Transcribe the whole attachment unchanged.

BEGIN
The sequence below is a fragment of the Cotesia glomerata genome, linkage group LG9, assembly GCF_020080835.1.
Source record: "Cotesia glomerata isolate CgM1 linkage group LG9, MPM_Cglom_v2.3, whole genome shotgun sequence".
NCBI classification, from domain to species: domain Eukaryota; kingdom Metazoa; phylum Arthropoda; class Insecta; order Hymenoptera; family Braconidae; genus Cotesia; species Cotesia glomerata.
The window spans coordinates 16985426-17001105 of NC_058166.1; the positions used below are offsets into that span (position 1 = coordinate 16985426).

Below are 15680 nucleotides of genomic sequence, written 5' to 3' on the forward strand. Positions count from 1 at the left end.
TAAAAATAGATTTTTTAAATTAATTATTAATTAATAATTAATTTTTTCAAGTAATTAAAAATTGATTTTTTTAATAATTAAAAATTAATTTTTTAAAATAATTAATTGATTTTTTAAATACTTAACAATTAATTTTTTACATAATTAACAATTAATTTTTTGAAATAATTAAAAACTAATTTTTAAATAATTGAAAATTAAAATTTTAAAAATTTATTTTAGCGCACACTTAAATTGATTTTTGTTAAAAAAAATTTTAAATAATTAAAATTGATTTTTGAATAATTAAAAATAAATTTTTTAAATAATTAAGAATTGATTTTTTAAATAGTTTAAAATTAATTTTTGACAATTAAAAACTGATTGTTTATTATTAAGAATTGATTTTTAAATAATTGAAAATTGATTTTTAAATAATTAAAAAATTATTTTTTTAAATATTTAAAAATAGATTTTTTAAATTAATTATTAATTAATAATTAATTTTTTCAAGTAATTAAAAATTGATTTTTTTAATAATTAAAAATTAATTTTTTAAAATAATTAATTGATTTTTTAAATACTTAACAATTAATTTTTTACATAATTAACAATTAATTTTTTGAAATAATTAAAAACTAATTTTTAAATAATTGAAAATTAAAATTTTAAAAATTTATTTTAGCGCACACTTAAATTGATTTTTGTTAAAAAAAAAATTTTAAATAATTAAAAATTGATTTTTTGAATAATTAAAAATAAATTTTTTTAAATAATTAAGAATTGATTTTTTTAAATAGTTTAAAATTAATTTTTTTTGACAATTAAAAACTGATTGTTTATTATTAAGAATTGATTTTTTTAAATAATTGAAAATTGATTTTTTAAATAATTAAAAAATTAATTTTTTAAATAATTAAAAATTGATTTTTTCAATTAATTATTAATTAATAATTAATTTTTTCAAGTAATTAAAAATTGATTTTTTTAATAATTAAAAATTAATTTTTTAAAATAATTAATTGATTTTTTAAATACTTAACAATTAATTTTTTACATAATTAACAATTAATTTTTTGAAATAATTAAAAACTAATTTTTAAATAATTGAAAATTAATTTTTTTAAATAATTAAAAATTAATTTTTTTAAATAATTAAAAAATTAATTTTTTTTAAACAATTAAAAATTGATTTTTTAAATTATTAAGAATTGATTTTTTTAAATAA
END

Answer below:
The sequence below is a fragment of the Cotesia glomerata genome, linkage group LG9, assembly GCF_020080835.1.
Source record: "Cotesia glomerata isolate CgM1 linkage group LG9, MPM_Cglom_v2.3, whole genome shotgun sequence".
NCBI classification, from domain to species: domain Eukaryota; kingdom Metazoa; phylum Arthropoda; class Insecta; order Hymenoptera; family Braconidae; genus Cotesia; species Cotesia glomerata.
The window spans coordinates 16985426-17001105 of NC_058166.1; the positions used below are offsets into that span (position 1 = coordinate 16985426).

Below are 15680 nucleotides of genomic sequence, written 5' to 3' on the forward strand. Positions count from 1 at the left end.
TAAAAATAGATTTTTTAAATTAATTATTAATTAATAATTAATTTTTTCAAGTAATTAAAAATTGATTTTTTTAATAATTAAAAATTAATTTTTTAAAATAATTAATTGATTTTTTAAATACTTAACAATTAATTTTTTACATAATTAACAATTAATTTTTTGAAATAATTAAAAACTAATTTTTAAATAATTGAAAATTAAAATTTTAAAAATTTATTTTAGCGCACACTTAAATTGATTTTTGTTAAAAAAAATTTTAAATAATTAAAATTGATTTTTGAATAATTAAAAATAAATTTTTTAAATAATTAAGAATTGATTTTTTAAATAGTTTAAAATTAATTTTTGACAATTAAAAACTGATTGTTTATTATTAAGAATTGATTTTTAAATAATTGAAAATTGATTTTTAAATAATTAAAAAATTATTTTTTTAAATATTTAAAAATAGATTTTTTAAATTAATTATTAATTAATAATTAATTTTTTCAAGTAATTAAAAATTGATTTTTTTAATAATTAAAAATTAATTTTTTAAAATAATTAATTGATTTTTTAAATACTTAACAATTAATTTTTTACATAATTAACAATTAATTTTTTGAAATAATTAAAAACTAATTTTTAAATAATTGAAAATTAAAATTTTAAAAATTTATTTTAGCGCACACTTAAATTGATTTTTGTTAAAAAAAAAATTTTAAATAATTAAAAATTGATTTTTTGAATAATTAAAAATAAATTTTTTTAAATAATTAAGAATTGATTTTTTTAAATAGTTTAAAATTAATTTTTTTTGACAATTAAAAACTGATTGTTTATTATTAAGAATTGATTTTTTTAAATAATTGAAAATTGATTTTTTAAATAATTAAAAAATTAATTTTTTAAATAATTAAAAATTGATTTTTTCAATTAATTATTAATTAATAATTAATTTTTTCAAGTAATTAAAAATTGATTTTTTTAATAATTAAAAATTAATTTTTTAAAATAATTAATTGATTTTTTAAATACTTAACAATTAATTTTTTACATAATTAACAATTAATTTTTTGAAATAATTAAAAACTAATTTTTAAATAATTGAAAATTAATTTTTTTAAATAATTAAAAATTAATTTTTTTAAATAATTAAAAAATTAATTTTTTTTAAACAATTAAAAATTGATTTTTTAAATTATTAAGAATTGATTTTTTTAAATAA